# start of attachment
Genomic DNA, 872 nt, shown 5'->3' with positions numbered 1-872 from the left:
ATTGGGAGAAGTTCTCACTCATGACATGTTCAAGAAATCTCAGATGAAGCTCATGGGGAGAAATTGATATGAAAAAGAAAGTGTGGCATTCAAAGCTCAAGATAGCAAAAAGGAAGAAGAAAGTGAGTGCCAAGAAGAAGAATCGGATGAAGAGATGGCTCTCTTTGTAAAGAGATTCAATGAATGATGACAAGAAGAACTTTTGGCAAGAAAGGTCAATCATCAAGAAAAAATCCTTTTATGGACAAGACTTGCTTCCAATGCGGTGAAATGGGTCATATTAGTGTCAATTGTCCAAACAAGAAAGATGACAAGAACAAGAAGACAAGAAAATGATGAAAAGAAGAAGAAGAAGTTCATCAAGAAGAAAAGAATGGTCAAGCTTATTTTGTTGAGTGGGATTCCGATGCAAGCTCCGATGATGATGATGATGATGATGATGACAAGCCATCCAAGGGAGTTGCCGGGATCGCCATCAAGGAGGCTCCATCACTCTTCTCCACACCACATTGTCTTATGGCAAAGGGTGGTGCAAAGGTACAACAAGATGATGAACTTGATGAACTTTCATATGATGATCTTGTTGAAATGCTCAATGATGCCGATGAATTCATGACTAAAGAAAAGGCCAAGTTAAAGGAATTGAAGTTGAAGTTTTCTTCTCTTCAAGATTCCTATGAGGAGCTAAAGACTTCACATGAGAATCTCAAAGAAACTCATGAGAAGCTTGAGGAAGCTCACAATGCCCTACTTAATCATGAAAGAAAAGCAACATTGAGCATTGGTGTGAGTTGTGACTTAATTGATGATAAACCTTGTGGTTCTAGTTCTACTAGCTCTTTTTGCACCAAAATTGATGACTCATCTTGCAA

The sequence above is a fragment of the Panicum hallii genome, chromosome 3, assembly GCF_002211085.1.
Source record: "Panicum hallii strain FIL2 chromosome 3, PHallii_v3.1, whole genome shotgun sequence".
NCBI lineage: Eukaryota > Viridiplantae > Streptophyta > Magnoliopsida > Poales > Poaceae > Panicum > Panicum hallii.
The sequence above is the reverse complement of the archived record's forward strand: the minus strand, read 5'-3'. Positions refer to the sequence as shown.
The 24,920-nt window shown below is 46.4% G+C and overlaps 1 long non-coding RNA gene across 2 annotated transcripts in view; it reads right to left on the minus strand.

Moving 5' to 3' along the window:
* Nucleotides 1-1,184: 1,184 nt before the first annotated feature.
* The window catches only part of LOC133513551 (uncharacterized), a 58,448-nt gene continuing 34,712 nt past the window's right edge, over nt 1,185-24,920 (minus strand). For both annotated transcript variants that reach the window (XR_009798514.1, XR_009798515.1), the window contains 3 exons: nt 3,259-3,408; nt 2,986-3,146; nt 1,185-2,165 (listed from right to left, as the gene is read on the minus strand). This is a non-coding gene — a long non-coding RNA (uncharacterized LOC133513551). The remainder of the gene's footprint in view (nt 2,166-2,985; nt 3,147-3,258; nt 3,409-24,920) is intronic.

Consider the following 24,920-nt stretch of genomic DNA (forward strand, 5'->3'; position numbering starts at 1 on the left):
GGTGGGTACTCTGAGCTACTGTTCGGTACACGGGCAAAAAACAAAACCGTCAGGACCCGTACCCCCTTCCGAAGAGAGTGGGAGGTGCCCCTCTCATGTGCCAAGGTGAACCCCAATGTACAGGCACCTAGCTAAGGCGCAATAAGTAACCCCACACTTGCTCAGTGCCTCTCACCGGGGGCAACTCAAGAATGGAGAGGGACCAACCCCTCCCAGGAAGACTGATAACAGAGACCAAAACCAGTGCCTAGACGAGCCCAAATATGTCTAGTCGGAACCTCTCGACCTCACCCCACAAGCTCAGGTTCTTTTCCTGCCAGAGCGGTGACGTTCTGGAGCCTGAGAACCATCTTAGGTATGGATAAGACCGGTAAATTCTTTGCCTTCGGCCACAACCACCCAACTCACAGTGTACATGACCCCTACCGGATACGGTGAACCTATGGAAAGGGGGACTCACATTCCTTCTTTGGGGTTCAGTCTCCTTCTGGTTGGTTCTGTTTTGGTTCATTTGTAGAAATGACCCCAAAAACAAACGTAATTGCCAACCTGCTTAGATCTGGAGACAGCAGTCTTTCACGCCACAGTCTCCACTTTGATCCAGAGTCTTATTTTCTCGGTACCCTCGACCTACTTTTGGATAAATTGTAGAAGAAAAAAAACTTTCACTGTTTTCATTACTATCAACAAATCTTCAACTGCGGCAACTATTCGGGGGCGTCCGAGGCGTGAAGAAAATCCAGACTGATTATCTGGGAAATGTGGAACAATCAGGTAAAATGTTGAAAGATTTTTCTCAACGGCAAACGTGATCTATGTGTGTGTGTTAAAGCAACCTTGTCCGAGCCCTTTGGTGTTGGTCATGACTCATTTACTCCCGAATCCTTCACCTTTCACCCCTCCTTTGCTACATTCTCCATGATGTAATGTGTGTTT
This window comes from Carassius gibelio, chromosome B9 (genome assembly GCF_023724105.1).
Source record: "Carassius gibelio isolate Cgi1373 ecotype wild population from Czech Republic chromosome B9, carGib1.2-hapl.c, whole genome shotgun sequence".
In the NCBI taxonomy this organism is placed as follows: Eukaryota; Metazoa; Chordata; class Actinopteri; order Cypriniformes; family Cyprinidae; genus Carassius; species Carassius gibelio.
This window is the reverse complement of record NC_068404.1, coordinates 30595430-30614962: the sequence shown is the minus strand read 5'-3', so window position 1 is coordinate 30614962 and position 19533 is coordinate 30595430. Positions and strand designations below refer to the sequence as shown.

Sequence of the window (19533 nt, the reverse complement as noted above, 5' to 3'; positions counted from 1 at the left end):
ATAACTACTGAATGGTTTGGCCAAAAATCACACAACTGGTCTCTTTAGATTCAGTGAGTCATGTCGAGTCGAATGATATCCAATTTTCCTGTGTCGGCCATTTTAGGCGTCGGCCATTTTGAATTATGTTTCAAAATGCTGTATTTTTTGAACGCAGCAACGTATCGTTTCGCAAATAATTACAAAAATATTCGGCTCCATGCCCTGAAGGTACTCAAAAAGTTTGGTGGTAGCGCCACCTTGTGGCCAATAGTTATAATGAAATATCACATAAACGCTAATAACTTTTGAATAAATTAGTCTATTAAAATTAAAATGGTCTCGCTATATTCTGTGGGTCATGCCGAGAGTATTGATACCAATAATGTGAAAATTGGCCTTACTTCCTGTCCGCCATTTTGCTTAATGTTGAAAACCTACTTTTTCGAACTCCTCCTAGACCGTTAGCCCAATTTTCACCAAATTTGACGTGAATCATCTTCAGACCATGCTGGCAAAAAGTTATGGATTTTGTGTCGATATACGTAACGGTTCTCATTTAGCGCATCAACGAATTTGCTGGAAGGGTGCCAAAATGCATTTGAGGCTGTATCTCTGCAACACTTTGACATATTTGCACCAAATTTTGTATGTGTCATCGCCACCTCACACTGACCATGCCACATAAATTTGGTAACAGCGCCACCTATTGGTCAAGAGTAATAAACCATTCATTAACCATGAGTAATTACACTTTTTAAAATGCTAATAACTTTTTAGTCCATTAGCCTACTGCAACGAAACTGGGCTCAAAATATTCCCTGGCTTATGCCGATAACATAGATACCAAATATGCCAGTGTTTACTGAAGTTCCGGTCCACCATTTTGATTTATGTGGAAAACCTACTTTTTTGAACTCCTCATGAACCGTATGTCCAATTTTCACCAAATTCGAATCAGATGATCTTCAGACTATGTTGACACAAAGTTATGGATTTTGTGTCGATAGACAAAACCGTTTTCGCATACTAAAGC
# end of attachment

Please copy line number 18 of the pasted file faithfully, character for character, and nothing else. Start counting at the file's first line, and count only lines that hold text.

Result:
ATAACTACTGAATGGTTTGGCCAAAAATCACACAACTGGTCTCTTTAGATTCAGTGAGTCATGTCGAGTCGAATGATATCCAATTTTCCTGTGTCGGCCATTTTAGGCGTCGGCCATTTTGAATTATGTTTCAAAATGCTGTATTTTTTGAACGCAGCAACGTATCGTTTCGCAAATAATTACAAAAATATTCGGCTCCATGCCCTGAAGGTACTCAAAAAGTTTGGTGGTAGCGCCACCTTGTGGCCAATAGTTATAATGAAATATCACATAAACGCTAATAACTTTTGAATAAATTAGTCTATTAAAATTAAAATGGTCTCGCTATATTCTGTGGGTCATGCCGAGAGTATTGATACCAATAATGTGAAAATTGGCCTTACTTCCTGTCCGCCATTTTGCTTAATGTTGAAAACCTACTTTTTCGAACTCCTCCTAGACCGTTAGCCCAATTTTCACCAAATTTGACGTGAATCATCTTCAGACCATGCTGGCAAAAAGTTATGGATTTTGTGTCGATATACGTAACGGTTCTCATTTAGCGCATCAACGAATTTGCTGGAAGGGTGCCAAAATGCATTTGAGGCTGTATCTCTGCAACACTTTGACATATTTGCACCAAATTTTGTATGTGTCATCGCCACCTCACACTGACCATGCCACATAAATTTGGTAACAGCGCCACCTATTGGTCAAGAGTAATAAACCATTCATTAACCATGAGTAATTACACTTTTTAAAATGCTAATAACTTTTTAGTCCATTAGCCTACTGCAACGAAACTGGGCTCAAAATATTCCCTGGCTTATGCCGATAACATAGATACCAAATATGCCAGTGTTTACTGAAGTTCCGGTCCACCATTTTGATTTATGTGGAAAACCTACTTTTTTGAACTCCTCATGAACCGTATGTCCAATTTTCACCAAATTCGAATCAGATGATCTTCAGACTATGTTGACACAAAGTTATGGATTTTGTGTCGATAGACAAAACCGTTTTCGCATACTAAAGC